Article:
New Australian Privacy Principles law comes into effect soon
Is your business in the retail, insurance, finance, recruitment or healthcare sector? Do you use computers in your business? If you answered yes to these two questions and you are not aware of the new Australian Privacy Principles law that is coming into effect on 12 March 2014, then this may affect you.
These new laws represent the biggest change to privacy laws that we have seen in the last 25 years, and the repercussions for you and your business if you are not safeguarding your clients’ personal information, can be business ending. Fines of up to $1.7m could be waiting for you if you have a breach of security on your IT infrastructure, and the Privacy Commissioner, Tim Pilgrim, has stated very clearly that there will be no more warnings issued and no excuses accepted. If you are not doing the right thing and ensuring the security of your clients’ private data, then you will pay the price.
The Australian Privacy Principles is a new set of principles that will cover both the public and private sector. They include amendments to the Privacy Act 1988, which are made through the new Privacy Amendment Act 2012, which is about to come into force via the Office of the Australian Information Commissioner (OAIC).
The major change that we are about to see is the introduction of the new Australian Privacy Principles regulation, which has really changed the way you need to look at your network security. Australian Government agencies have always been covered by Information Privacy Principles but now the private sector will also be covered by the new National Privacy Principles.
We have already been working with many of our clients to ensure they are ready for these changes. We start off our assessment of their compliance with the new laws by using the Australian Privacy Principles guidelines, which is a key resource in ensuring your compliance. These guidelines are a step by step guide to help formulate the practices and procedures needed to ensure compliance. Mr Pilgrim has been quoted as saying “Most of the requirements contained in the Australian Privacy Principles are not new, and business and government should be ready to hit the ground running come March 12.” So you have been warned. Are you sure you meet the requirements?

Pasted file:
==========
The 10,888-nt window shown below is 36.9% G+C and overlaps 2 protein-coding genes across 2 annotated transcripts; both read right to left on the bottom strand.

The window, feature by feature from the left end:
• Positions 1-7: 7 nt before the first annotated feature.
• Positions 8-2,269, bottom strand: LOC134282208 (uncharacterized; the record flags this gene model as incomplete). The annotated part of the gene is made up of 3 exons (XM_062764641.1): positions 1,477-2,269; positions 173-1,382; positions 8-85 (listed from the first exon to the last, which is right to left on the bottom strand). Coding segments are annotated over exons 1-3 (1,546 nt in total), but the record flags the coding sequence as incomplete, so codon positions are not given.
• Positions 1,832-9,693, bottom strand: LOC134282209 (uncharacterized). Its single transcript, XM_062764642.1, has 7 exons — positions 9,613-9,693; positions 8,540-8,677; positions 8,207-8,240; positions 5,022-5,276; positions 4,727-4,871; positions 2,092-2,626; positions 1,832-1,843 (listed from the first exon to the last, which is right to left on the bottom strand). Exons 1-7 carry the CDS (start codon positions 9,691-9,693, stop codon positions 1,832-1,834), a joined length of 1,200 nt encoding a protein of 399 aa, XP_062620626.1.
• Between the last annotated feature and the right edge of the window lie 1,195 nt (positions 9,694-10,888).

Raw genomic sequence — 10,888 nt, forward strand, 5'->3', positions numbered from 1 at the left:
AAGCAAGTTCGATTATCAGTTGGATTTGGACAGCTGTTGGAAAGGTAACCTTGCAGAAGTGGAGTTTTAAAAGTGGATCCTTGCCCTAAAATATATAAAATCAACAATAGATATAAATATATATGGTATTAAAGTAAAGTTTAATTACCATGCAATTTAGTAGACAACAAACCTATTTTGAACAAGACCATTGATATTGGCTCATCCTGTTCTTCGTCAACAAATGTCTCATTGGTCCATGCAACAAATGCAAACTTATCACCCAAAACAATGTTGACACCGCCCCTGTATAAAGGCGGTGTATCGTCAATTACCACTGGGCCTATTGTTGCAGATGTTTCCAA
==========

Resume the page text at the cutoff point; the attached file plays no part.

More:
The businesses we feel are most vulnerable to these new laws are those that have the most valuable private client information stored on their systems and also have insufficient security to protect that information. This type of data can vary, and there is a huge range of what it could be—everything from medical records to credit card details, usernames, passwords and much more. We strongly recommend that you talk to us about conducting a review of your data collection and retention policies and practices, as time really is running out and now you have a lot more to lose than in the past.
IT security has always been a very big job for any organisation using computers, but if you start to plan for, and budget now, how you are going to mitigate these risks, then you will reduce your risk of breaching these new laws and suffering the severe penalties that come with such a breach. You need to start reviewing and testing your compliance to these new laws now. The first step would be to engage Res-Q IT to undertake a privacy audit to ascertain what personal client information is collected, where it is stored, how it is used and also importantly, how it is disposed of. You need to have statements in place that will disclose to your clients what data of theirs is gathered and how you intend to use that data. You also need to disclose how it will be stored and how it will be disposed of when you have finished with it. Very few privacy statements go this far, so even if you feel you are covered with these things, this may not be the case anymore.
If you need help understanding what it means to your business, we are always here to help.
What do you need to look out for:
- Wireless Security;
- The server you may not recall upgrading in the last 5 years.
- Access to a sensitive data by the employees.
- Data on the USB Memory sticks.
- Backup routine and where the information stored
- Cloud media: using
SkyDriveOneDrive or Google Drive? Running a Medical Practise?